The Children of the Industrial Revolution

BreakerBoys.jpg<-"Breaker Boys" picture taken by Lewis Hine in 1910 (see Child Labor Reform Movement in America below for more information)

Reasons for Child Labor

  • In the early 19th century, school was not compulsory and school was usually too expensive to send a child to
    • Working classes could not afford to send their children to school and began to rely on the extra income brought in from child labor
    • Families wanted their children to work for more income, which resulted in higher birth rates during this time

Screen_Shot_2012-02-14_at_9.03.27_PM.png<-Chart of types of jobs of children in Britain in 1851 Screen_Shot_2012-02-14_at_1.43.52_PM.png<-Chart of the Workforce in terms of age in Britain

The Conditions

  • Extreme end of working: children sometimes worked up to 19 hours a day with a one-hour total break
  • Normal end of working: children worked in factories for 12 to 14 hours a day
  • Children were paid only a fraction of adult wages
  • Sometimes orphans were not paid anything
    • Factory owners justified not paying orphans because they gave orphans food, shelter, and clothing, even though all was very minimal
  • Children were sometimes beaten and punished: Factory owners justified child labor by saying that "it was the food for everything in the economy" and that it built children’s characters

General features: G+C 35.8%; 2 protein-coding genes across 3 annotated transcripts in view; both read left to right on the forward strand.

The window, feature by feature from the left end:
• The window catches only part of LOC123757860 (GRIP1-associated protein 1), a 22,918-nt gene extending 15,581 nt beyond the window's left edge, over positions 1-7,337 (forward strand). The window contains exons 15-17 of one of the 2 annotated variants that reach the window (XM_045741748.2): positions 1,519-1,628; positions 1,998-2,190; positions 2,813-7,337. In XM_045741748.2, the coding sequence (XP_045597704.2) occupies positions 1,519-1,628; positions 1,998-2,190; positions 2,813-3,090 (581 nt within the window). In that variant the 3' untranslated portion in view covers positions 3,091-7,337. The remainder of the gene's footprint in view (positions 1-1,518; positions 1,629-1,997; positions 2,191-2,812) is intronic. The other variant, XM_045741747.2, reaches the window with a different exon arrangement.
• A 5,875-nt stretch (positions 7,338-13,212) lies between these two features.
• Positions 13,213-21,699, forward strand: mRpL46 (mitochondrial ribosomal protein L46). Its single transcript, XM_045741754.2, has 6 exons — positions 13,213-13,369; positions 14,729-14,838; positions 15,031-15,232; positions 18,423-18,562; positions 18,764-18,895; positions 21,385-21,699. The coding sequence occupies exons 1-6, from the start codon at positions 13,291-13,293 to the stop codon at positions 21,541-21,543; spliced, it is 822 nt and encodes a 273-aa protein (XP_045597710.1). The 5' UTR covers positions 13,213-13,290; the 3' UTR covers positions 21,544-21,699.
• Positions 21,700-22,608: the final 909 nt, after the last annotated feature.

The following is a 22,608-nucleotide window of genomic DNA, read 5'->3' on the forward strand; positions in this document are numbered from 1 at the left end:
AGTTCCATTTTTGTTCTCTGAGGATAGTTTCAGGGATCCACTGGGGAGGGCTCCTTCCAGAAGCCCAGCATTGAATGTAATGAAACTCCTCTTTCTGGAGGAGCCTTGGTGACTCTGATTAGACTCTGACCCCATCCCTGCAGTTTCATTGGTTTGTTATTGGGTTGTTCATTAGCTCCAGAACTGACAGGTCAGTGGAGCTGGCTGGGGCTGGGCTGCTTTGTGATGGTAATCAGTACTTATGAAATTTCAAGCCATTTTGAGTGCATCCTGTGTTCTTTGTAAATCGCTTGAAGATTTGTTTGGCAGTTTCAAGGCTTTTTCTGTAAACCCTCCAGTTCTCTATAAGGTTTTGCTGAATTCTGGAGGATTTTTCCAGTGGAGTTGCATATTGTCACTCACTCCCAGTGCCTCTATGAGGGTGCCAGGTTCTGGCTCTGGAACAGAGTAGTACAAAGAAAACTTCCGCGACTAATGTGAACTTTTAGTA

• One common punishment for being late or not working well would be to be “weighted”: tie a heavy weight to their neck and have them walk up and down the factory aisles to be an example for the other children, this could last up to an hour
  • Machinery often ran so quickly and fingers, arms, and legs could easily get caught
  • The environment was also a threat to children
    • Toxic fumes inhaled would result in illness, chronic conditions, and diseases
  • Children in rural areas were not much better than factory workers because there was no education for the poor so it was very unlikely that children would get better paid jobs as they got older
    • It was normal for these children to harvest crops in extreme temperatures for long hours
    • Work in agriculture was less regulated than factory work
    • Children carried their weight and more in loads of produce and handled dangerous tools from the time that they could walk
    • These children has even less access to education than factory and urban children
hine-beets.jpg<-12 year old boy who works from 6am to 6pm - his father told Lewis Hine: "The boys can keep up with me all right, and all day long."hine-horse.jpg<-8 year old boy photographed by Lewis Hine
  • Quote from John Wood, who opposed child labor, talking at a debate over slavery:
    • "You are very enthusiastic against slavery in the West Indies and I assure you there are cruelties daily practised in our mills on little children which if you know I am sure you would strive to prevent." As a result of this meeting, Oastler agreed to become involved in the campaign to end child labor in Britain."
  • Quote from John Fielden, a textile owner who opposed child labor: